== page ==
Individualized identification of first-episode bipolar disorder using machine learning and cognitive tests

Jeffrey Sawalha, Liping Cao, Jianshan Chen, Alessandro Selvitella, Yang Liu, Chanjuan Yang, Xuan Li, Xiaofei Zhang, Jiaqi Sun, Yamin Zhang, Liansheng Zhao, Liqian Cui, Yizhi Zhang, Jie Sui, Russell Greiner, Xin min Li, Andrew Greenshaw, Tao Li, Bo Cao*

*Corresponding author for this work

Research output: Contribution to journalArticlepeer-review

8 Citations (Scopus)


Identifying cognitive dysfunction in the early stages of Bipolar Disorder (BD) can allow for early intervention. Previous studies have shown a strong correlation between cognitive dysfunction and number of manic episodes. The objective of this study was to apply machine learning (ML) techniques on a battery of cognitive tests to identify first-episode BD patients (FE-BD). Two cohorts of participants were used for this study. Cohort #1 included 74 chronic BD patients (CHR-BD) and 53 healthy controls (HC), while the Cohort #2 included 37 FE-BD and 18 age- and sex-matched HC. Cognitive functioning was assessed using the Cambridge Neuropsychological Test Automated Battery (CANTAB). The tests examined domains of visual processing, spatial memory, attention and executive function. We trained an ML model to distinguish between chronic BD patients (CHR-BD) and HC at the individual level. We used linear Support Vector Machines (SVM) and were able to identify individual CHR-BD patients at 77% accuracy. We then applied the model to Cohort #2 (FE-BD patients) and achieved an accuracy of 76% (AUC = 0.77). These results reveal that cognitive impairments may appear in early stages of BD and persist into later stages. This suggests that the same deficits may exist for both CHR-BD and FE-BD. These cognitive deficits may serve as markers for early BD. Our study provides a tool that these early markers can be used for detection of BD.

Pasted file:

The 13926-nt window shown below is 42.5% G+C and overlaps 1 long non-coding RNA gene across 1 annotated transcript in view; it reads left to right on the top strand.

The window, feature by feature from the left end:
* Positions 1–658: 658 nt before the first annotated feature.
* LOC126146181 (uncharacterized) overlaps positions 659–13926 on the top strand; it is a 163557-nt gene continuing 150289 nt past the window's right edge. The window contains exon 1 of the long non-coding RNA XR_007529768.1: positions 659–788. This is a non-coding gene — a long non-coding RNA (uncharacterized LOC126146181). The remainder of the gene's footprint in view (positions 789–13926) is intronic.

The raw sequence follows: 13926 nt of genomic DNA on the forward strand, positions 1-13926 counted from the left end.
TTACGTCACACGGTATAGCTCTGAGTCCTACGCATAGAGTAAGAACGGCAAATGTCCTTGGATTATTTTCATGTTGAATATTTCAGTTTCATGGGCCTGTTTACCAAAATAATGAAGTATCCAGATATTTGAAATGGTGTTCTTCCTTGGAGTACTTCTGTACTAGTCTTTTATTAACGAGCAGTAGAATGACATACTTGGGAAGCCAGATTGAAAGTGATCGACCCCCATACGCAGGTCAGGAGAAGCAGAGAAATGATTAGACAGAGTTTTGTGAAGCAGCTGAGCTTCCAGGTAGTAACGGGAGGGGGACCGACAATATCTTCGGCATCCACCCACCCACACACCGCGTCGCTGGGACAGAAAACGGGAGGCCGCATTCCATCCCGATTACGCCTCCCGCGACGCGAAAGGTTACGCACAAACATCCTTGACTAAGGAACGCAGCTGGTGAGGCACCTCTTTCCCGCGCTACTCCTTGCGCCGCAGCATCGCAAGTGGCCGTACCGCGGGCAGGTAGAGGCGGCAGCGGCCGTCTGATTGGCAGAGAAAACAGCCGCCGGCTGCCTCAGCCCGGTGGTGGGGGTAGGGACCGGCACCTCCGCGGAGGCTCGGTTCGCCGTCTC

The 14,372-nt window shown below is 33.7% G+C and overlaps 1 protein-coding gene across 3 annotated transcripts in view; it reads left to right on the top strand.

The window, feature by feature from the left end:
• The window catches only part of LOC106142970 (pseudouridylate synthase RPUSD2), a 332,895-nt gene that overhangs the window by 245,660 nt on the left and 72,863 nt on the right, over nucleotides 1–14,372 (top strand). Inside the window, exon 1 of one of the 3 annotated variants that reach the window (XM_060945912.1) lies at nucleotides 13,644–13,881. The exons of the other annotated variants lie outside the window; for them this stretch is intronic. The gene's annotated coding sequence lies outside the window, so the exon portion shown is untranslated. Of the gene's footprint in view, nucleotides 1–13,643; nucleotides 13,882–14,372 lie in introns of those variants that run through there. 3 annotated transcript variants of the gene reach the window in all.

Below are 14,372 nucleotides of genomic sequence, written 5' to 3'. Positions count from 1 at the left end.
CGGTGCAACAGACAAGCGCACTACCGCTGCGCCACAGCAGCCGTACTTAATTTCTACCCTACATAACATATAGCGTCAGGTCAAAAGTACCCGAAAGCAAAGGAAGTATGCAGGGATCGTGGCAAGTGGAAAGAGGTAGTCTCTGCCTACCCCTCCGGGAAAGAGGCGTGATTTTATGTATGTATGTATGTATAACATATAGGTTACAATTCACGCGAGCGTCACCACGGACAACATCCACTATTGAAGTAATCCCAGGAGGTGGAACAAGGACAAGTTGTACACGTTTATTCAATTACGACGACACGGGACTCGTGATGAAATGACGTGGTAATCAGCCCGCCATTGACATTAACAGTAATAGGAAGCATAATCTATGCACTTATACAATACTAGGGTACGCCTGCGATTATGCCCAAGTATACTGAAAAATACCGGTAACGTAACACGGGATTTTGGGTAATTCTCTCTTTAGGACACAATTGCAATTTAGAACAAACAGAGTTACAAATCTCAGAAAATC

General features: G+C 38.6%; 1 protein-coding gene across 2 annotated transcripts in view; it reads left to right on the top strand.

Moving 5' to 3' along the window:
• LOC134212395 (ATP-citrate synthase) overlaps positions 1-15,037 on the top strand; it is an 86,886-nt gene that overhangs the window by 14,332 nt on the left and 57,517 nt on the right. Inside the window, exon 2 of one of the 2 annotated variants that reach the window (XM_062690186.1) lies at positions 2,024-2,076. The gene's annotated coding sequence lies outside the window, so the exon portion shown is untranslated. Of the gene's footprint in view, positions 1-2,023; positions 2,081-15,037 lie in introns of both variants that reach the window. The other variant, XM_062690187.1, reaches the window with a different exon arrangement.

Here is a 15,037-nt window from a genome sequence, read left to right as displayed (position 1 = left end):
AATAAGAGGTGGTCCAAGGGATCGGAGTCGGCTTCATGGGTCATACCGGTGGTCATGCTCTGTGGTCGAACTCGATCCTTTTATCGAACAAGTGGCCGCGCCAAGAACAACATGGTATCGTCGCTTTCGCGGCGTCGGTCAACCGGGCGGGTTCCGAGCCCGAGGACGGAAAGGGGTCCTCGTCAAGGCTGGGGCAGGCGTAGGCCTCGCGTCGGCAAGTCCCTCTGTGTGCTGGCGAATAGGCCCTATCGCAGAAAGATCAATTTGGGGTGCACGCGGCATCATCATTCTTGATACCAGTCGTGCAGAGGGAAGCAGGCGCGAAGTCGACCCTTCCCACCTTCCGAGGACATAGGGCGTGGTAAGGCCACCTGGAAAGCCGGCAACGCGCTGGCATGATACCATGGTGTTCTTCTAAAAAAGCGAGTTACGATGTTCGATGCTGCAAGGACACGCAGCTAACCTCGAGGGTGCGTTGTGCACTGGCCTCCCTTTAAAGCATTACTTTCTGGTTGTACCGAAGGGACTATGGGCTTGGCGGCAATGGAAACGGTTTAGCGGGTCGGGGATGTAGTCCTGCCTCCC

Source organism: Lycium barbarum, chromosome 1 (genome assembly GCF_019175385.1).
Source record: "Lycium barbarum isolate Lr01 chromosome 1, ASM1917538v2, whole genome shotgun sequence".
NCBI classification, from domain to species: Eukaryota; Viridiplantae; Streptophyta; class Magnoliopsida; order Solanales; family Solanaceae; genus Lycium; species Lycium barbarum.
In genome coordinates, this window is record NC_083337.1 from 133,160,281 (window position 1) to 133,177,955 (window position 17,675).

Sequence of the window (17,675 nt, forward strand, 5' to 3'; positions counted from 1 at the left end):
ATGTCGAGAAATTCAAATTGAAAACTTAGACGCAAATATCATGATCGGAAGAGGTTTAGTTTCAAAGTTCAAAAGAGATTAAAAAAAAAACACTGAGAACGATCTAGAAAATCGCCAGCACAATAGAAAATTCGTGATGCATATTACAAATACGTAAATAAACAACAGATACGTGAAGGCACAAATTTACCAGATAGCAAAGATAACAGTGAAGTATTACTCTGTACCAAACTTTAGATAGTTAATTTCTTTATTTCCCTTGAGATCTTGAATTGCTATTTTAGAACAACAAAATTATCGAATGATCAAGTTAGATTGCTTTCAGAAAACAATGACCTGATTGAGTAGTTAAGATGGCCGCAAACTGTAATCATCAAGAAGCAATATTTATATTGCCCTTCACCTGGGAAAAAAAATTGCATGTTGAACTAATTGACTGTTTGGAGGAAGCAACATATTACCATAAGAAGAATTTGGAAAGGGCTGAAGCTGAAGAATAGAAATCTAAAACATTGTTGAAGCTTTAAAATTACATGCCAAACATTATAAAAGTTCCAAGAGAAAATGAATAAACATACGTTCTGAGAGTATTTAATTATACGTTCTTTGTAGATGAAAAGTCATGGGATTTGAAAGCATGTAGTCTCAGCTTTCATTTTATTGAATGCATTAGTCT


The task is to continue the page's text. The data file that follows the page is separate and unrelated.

Original languageEnglish
Pages (from-to)662-668
Number of pages7
JournalJournal of Affective Disorders
Early online date18 Dec 2020
Publication statusPublished - 1 Mar 2021


Dive into the research topics of 'Individualized identification of first-episode bipolar disorder using machine learning and cognitive tests'. Together they form a unique fingerprint.

Cite this